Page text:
Saturday, January 25, 2014


I’ve got an old trunk in my guestroom. It's small -- a trunk for a lady -- and it belonged to an ancestor of mine; it’s come to me through six generations.
It’s a small traveling trunk, hobnailed on the top (initials RG) and lined with flowered paper; it’s full of old letters, handbills, diaries, letters and photographs, etc. from both sides of my family.
Buried in this ladies’ trunk is a tiny envelope, stuffed with calling cards, all saved by Roxanna Adams, my great-great grandmother, who lived in Ashburnham, MA before the Civil War.
She was born on July 25, 1832, the daughter of Milton and Esther Gibson Adams. She had a rough start: her mother died when she was a year old; her father, being a “man of spirits” (now there’s a euphemism for you), unceremoniously dumped her off at the poor farm. She was, happily, retrieved by neighbors, Prescott Wilder and his wife, who took her in and raised her as their own.
By the time she was fifteen, she had added Wilder as her middle name; we’ve had Prescotts and Wilders in our family in every generation since!

These friendship calling cards were very popular among the younger set in the early- to mid-1800s. They were etched, printed in great quantity (one company was Dickson in Boston); young men and women purchased them in lots or individually.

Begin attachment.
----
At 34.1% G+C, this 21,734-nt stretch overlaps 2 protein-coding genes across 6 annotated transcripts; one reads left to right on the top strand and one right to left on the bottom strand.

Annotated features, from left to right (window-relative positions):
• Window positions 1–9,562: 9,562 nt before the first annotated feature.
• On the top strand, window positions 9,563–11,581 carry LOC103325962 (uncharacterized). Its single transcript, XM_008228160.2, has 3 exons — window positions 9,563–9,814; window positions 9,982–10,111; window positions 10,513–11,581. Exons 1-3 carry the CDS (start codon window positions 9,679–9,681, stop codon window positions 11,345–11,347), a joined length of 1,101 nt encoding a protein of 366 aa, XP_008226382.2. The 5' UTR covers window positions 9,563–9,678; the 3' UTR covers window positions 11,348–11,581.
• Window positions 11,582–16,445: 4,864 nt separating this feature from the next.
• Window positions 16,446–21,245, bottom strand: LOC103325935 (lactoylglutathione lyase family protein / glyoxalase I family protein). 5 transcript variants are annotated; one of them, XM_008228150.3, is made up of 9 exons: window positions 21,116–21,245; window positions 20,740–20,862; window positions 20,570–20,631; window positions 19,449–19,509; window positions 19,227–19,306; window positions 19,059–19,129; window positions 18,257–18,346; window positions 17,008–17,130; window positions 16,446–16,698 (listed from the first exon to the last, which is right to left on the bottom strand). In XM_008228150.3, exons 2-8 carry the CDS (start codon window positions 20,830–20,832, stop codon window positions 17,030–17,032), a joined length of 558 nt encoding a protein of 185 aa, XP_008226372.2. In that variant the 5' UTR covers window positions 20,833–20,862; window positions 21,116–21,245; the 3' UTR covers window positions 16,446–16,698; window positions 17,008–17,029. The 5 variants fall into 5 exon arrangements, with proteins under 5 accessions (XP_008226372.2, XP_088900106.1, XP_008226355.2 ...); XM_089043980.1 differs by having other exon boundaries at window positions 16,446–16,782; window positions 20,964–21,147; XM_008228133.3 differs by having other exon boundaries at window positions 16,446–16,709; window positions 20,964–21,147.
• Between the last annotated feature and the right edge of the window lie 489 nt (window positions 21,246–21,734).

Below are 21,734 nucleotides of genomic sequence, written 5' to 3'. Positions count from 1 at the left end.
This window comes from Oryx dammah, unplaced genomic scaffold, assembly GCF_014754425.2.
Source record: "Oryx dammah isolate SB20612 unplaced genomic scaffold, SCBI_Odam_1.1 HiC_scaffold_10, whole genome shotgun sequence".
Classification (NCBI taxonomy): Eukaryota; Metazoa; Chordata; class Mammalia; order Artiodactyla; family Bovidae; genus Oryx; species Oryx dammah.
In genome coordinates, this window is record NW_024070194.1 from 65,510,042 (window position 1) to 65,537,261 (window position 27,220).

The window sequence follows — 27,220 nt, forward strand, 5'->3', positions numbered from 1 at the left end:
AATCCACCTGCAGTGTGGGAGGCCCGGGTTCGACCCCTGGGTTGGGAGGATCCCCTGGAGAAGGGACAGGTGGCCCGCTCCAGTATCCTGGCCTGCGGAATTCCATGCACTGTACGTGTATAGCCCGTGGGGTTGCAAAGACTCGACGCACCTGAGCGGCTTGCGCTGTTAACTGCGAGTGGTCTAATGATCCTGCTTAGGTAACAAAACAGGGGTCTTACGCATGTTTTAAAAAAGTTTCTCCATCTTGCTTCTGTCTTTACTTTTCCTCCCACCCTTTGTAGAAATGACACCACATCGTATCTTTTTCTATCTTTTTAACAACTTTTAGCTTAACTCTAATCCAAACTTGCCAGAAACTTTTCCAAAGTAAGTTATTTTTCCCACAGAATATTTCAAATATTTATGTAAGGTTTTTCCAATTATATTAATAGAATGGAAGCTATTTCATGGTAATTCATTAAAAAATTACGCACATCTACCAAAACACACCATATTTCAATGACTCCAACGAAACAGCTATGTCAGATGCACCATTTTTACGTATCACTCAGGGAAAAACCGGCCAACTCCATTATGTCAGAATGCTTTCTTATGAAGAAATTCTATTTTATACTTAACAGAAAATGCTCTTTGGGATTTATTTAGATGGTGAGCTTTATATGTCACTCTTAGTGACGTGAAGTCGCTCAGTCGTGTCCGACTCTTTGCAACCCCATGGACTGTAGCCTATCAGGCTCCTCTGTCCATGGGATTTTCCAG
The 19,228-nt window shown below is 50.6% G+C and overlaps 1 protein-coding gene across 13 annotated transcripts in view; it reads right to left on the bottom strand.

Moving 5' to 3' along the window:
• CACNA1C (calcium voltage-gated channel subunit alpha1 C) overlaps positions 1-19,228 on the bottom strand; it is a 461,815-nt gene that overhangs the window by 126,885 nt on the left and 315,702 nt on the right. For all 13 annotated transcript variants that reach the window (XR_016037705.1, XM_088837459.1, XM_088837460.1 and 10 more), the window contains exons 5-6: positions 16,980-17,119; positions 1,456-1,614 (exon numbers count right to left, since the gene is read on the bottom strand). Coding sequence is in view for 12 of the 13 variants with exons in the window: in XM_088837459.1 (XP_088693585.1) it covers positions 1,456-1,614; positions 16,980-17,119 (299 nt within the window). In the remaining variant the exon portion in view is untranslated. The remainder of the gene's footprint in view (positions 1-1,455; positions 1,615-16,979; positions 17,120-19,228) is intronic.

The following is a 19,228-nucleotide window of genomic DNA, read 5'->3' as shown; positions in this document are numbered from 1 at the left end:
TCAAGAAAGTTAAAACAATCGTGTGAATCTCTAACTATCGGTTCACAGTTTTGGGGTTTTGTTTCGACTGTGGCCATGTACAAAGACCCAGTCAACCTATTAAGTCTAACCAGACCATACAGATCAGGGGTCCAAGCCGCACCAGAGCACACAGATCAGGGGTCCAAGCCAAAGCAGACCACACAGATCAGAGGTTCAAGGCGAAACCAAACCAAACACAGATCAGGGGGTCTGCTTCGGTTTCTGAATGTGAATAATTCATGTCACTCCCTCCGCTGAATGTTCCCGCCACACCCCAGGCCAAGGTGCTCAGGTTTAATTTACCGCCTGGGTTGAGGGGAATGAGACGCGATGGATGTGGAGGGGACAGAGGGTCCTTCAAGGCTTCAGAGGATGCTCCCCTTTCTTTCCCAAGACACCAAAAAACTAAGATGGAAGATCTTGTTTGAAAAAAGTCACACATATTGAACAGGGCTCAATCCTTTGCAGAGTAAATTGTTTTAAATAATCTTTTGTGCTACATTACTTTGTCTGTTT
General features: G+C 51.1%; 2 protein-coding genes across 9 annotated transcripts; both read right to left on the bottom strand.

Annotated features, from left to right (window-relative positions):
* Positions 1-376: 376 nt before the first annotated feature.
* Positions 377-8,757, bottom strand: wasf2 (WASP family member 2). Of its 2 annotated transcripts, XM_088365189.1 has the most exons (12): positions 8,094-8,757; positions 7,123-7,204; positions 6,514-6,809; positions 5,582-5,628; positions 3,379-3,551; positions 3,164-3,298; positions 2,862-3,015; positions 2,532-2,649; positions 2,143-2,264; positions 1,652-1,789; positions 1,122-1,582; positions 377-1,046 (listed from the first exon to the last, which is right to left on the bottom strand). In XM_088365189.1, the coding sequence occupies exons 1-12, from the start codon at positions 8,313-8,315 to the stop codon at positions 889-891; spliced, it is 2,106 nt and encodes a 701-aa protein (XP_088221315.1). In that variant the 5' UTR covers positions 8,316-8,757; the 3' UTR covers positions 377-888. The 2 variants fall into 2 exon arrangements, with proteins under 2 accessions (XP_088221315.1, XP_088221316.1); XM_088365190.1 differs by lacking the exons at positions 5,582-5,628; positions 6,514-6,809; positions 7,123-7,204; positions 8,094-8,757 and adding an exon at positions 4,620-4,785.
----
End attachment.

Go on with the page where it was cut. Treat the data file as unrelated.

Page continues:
One of Roxanna’s diaries mentions “card parties,” where young people spent an afternoon or evening around somebody’s dining table, hand-coloring their cards (watercolors, mostly); they gave them to each other as remembrance cards. Some were of a more congratulatory nature, others were exchanged as tokens of friendship; still others were intended to show romantic interest.

I’ve got cards from Melinda Willard and James M. Harris, both of Fitchburg; Nelson Whitney, Frances Maria Partridge, and a particular Lucius Henry Sabin, of Ashburnham.

One of my favorites is this last one: “May I See You Home!” This card was usually presented to a young lady by a gentleman with romantic  intentions; at some point during an evening, he would hand this card to her.
I don’t know who this gentleman was, but on the back of the card he presented to Roxanna, he wrote: “William the Conqueror.”
Such cheek!

Whoever he was, he didn’t conquer Roxanna – she was escorted home by Lucius Henry Sabin instead; they married in 1851.


  1. I loved this story deb! and hadn't heard of this before? It reminded me a little of the holy pictures we swapped as teens at my high school, but with no boys, there were no offers to be taken home. William the Conquerer indeed....cheeky devil.

    1. What I love the most, Pauleen, is watching customs evolve --from hand-colored "friendship" cards to calling cards to, now, business cards...perhaps these early cards are the first sign of what we now call self-promotion!